Sight-loss charities don't share the same vision on mergers, writes David Ainsworth
Lesley-Anne Alexander, the chief executive of the RNIB, caused a public spat with Guide Dogs when she revealed this month that she wanted the two charities to merge, but had been rebuffed.
Richard Leaman, chief executive of Guide Dogs, said he wanted closer working, but preferred a council structure that would allow sight-loss organisations to work together on key issues.
Leaman says that the two spent nine months last year discussing both merger, which the RNIB wanted, and a collaborative arrangement similar to the Disasters Emergency Committee, which Guide Dogs preferred. In the end, they failed to reach a compromise and got neither.
Alexander has been open about her support for more mergers in the charity sector. She believes there are too many charities in the sight-loss sector and says her board is keen to reduce the number by merging with as many charities as possible.
For this reason, RNIB has set up a group structure in which charities share back-office services and fundraising, but retain their brand identities. Nine charities have joined the new set-up, including Action for Blind People, which retains much independence but has already folded its fundraising operation into that of the RNIB.
Barriers to merger
Alexander says some of the traditional barriers to merger are over-emphasised. "You can make too much of culture," she says. "People move to organisations with a different culture every day."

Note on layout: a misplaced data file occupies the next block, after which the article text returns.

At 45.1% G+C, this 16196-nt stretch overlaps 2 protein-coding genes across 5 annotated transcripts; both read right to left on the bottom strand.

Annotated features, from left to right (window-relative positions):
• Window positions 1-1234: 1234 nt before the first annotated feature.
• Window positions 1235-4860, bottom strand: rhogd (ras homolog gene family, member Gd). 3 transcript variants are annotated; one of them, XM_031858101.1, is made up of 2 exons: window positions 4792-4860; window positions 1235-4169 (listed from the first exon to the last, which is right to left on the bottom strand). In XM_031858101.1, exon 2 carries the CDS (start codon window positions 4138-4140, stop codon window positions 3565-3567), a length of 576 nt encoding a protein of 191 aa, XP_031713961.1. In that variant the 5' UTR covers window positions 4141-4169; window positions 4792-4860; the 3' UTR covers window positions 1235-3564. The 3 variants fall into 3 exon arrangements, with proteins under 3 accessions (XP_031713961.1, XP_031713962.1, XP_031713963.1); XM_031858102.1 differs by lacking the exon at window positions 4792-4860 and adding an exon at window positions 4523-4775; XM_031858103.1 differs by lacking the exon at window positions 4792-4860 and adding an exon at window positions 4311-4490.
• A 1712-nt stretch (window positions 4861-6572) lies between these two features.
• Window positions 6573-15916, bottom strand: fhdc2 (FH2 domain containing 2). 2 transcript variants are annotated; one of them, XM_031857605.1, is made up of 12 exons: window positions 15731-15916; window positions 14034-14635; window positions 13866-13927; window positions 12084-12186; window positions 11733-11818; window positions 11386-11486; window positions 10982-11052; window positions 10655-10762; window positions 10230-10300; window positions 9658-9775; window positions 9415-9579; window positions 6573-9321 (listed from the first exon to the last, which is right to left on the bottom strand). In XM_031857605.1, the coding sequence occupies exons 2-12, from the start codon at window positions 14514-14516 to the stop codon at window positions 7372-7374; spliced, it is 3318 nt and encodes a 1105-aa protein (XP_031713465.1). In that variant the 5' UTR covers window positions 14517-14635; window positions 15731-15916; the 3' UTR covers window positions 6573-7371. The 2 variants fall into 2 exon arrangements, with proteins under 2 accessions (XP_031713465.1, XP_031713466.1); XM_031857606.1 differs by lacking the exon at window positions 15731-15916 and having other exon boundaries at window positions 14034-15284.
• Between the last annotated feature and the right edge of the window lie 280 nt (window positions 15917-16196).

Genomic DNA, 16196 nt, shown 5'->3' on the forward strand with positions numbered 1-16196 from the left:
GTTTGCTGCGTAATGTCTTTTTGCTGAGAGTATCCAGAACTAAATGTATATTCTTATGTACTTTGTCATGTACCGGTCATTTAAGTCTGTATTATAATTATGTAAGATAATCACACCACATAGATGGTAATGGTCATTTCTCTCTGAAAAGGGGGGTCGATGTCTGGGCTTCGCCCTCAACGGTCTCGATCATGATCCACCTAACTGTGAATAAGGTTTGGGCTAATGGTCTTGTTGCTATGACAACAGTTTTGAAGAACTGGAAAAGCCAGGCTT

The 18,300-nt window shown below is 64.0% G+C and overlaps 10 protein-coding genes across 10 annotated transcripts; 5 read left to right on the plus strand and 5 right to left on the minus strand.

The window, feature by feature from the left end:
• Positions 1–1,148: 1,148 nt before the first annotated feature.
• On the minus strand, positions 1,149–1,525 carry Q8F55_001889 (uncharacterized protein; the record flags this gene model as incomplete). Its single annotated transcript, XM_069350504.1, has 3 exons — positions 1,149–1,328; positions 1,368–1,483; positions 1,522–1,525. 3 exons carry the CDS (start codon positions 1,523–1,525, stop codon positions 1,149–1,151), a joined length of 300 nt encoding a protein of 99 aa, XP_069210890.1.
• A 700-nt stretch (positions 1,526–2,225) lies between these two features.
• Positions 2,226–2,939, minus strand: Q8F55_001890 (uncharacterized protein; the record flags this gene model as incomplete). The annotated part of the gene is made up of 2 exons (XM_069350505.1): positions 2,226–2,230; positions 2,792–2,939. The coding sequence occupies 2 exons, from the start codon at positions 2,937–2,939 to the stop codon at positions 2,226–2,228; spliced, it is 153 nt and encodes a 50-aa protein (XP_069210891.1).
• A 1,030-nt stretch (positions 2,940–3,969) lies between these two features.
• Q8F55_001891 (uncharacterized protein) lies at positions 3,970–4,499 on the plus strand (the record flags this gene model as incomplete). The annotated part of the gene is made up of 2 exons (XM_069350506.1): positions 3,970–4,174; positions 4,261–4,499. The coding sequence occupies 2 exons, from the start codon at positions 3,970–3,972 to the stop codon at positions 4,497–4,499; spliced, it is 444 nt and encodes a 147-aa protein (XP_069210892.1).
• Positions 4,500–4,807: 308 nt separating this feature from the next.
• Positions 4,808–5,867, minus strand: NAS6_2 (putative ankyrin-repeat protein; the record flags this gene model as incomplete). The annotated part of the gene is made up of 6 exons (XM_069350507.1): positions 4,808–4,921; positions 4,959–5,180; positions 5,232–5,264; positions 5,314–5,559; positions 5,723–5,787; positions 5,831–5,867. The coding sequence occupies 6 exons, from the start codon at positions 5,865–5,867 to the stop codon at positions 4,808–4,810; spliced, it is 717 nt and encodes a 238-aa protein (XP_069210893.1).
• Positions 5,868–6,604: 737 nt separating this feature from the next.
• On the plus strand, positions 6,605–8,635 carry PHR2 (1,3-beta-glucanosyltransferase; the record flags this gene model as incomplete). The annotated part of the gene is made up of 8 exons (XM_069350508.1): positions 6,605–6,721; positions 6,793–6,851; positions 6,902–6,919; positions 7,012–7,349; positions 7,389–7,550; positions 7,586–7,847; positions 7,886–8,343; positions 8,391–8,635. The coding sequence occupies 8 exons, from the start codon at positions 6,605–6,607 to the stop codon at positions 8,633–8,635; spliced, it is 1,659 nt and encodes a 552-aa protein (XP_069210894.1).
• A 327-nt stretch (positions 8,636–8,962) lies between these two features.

Leaman's attitude is different. He warns of the dangers of a central "command and control" mentality, and preaches instead a system that retains individual identities and plurality of vision.
Both organisations strongly stress their commitment to collaboration, and both say they want to move closer together. However, their recent words suggest two groups of trustees and directors who are further from agreement than ever.
Richard Gutch, a consultant who has advised a number of charities on mergers, says personality clashes can often derail even the most logical synergies among charities. "When you're discussing closer working, there needs to be absolute clarity and shared vision about what you're trying to achieve," he says.
"There are always crucial issues about the people at the top. The chairs and chief executives need to have strong commitments.
If there's not agreement at the trustee level, it's unlikely to happen."
He says many external groups, including funders, the government and the public, are keen to see more charity mergers. Charities themselves also gain advantages in terms of savings and the ability to bid for contracts, he says. However, despite the best of intentions, the human element still often gets in the way.
"A merger most often happens when a chair or a chief executive is moving on," Gutch says. "I'm helping three disability charities merge at present, and that merger happened when one of the chief executives decided to move on."
He says the group structure at the RNIB has the advantage of allowing charities to participate without senior job losses.
Craig Dearden-Phillips, the former chief executive of the disability charity Speaking Up, says that although he was not too upset to find himself out of a job when his charity merged with Advocacy Partners to form VoiceAbility, most senior executives do not share his view.
"I was happy to step down," he says. "But there's a lot of self-interest around. Plenty don't want to go into a merger because they're worried they'll end up on Jobseeker's Allowance."